The government is unlikely to back away from its Covid Zero strategy, which means future outbreaks will continue to be met with economically disruptive containment measures. Weak homebuyer sentiment and a liquidity crisis for developers are putting pressure on the property market. And while authorities are taking steps to bolster the economy, Chinese banks are struggling to find businesses to lend to.
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“We don’t think now is the right time for investors to jump right into the market and buy the dip,” Morgan Stanley strategist Laura Wang said in a Bloomberg TV interview on Wednesday. “There are still a number of risk factors we’re seeing right now, and we think another one to two quarters of patience is needed.”
But there are also signs the economic outlook is improving. Many of Shanghai’s residents can move freely from Wednesday and factories are resuming their operations. Data this week showed a smaller-than-expected contraction in manufacturing and services output for May and more local governments are resuming cross-province travel.
On Wednesday, Beijing ordered state-owned policy banks to set up an RMB800 billion ($164.4 billion) line of credit for infrastructure projects as it leans on construction to stimulate the economy.
“An area where I see opportunity is Chinese stocks,” says Kristina Hooper, chief global market strategist at Invesco. “Valuations are very attractive.” — Bloomberg
US Fed’s Bullard sees 3.5% rates setting up cuts in 2023 or 2024
Federal Reserve Bank of St Louis President James Bullard urged US policymakers to raise interest rates to 3.5% this year to bring inflation down from near a four-decade high, adding that some of those hikes could be reversed late next year or in 2024.
Bullard reminded the Economic Club of Memphis on Wednesday (June 1) that in late 2019, prior to the Covid-19 pandemic, Fed rates were 1.55%, the 10-year Treasury yield was 1.86% and mortgage rates were below 4%.
“This may provide a practical benchmark for where the constellation of rates may settle once inflation comes under control in the US,” he said during the virtual presentation.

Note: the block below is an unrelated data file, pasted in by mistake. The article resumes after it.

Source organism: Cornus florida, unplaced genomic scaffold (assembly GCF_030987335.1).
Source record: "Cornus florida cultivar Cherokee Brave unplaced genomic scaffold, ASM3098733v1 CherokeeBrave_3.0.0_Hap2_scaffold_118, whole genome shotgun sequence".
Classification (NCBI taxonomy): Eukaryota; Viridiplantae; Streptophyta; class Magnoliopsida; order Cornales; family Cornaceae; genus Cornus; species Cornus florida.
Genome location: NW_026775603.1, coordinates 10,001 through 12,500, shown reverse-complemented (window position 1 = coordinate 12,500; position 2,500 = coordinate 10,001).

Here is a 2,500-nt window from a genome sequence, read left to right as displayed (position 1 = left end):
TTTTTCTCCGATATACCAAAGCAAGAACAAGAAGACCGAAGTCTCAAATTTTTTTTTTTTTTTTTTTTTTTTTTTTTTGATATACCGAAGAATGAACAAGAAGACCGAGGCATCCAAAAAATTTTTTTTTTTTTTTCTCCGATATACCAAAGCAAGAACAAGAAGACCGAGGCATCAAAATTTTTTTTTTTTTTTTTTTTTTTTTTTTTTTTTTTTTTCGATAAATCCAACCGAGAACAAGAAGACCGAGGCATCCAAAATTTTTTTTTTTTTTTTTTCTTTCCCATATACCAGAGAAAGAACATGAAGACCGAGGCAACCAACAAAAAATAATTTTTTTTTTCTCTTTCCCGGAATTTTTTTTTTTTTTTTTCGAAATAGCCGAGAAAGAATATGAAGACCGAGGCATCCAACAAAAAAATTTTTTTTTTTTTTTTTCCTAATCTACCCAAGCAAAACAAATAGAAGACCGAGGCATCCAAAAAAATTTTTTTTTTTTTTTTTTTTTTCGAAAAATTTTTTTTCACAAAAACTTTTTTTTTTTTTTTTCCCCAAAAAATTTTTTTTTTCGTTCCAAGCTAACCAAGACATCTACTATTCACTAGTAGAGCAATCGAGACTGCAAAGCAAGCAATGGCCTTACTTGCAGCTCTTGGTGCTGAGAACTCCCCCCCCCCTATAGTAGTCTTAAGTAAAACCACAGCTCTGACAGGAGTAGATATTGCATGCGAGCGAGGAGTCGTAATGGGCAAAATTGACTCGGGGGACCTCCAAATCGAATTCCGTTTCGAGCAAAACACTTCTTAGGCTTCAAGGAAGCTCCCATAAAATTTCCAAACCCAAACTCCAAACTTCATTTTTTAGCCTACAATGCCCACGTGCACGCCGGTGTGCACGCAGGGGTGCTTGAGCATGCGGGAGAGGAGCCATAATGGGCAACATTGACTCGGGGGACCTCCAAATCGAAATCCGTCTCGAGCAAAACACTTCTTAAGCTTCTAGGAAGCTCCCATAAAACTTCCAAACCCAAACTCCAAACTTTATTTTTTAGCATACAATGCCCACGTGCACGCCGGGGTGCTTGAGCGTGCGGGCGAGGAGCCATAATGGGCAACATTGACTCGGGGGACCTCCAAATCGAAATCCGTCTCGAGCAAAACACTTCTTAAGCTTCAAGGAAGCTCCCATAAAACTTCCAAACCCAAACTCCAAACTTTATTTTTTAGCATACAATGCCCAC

Bullard, who has been the most hawkish Fed official this year, has supported Chair Jerome Powell’s plan to raise interest rates by a halfpoint at the next two meetings. He later told reporters that he is looking for another hike of that size in September if data comes in as expected. Yet he also repeated that rates may come back down in 2023 or 2024 once inflation returns to target.
“I think we have a good plan for now,” Bullard tells the reporters. “This 50 basis point per meeting increase is twice the normal pace that the committee has used in recent years, which shows that there’s a lot of unanimity around expeditiously moving to neutral in this high-inflation environment that we’re in.”
The Federal Open Market Committee raised rates by a half-point last month to cool the hottest inflation in 40 years and officials have signalled they will hike by the same amount again at their meetings in June and July. They also began shrinking their massive balance sheet at a monthly pace of US$47.5 billion ($65.4 billion) from Wednesday, stepping up to US$95 billion in September, in a process also called quantitative tightening.
Bullard says front-loading the rate hikes this year rather than spreading them out over two or more years would allow the Fed to counter inflation, much of which has been caused by fiscal and monetary stimulus as opposed to supply issues related to Covid. “We want to move as quickly as we can,” he says.
The US economy is already beginning to slow in response to less monetary stimulus, cited in the Beige Book report on regional economic conditions. Bullard told reporters that was expected and welcome. Growth should be expected to slow to a long-term trend rate, of around 1.75%-2%, he says.
‘’This doesn’t surprise me,” Bullard says. “I would say overall, the anecdotal reports I’ve heard — some of which filtered in to the Beige Book — are consistent with continued growth in the US economy: In certain markets very, very strong. In others more tempered.” — Bloomberg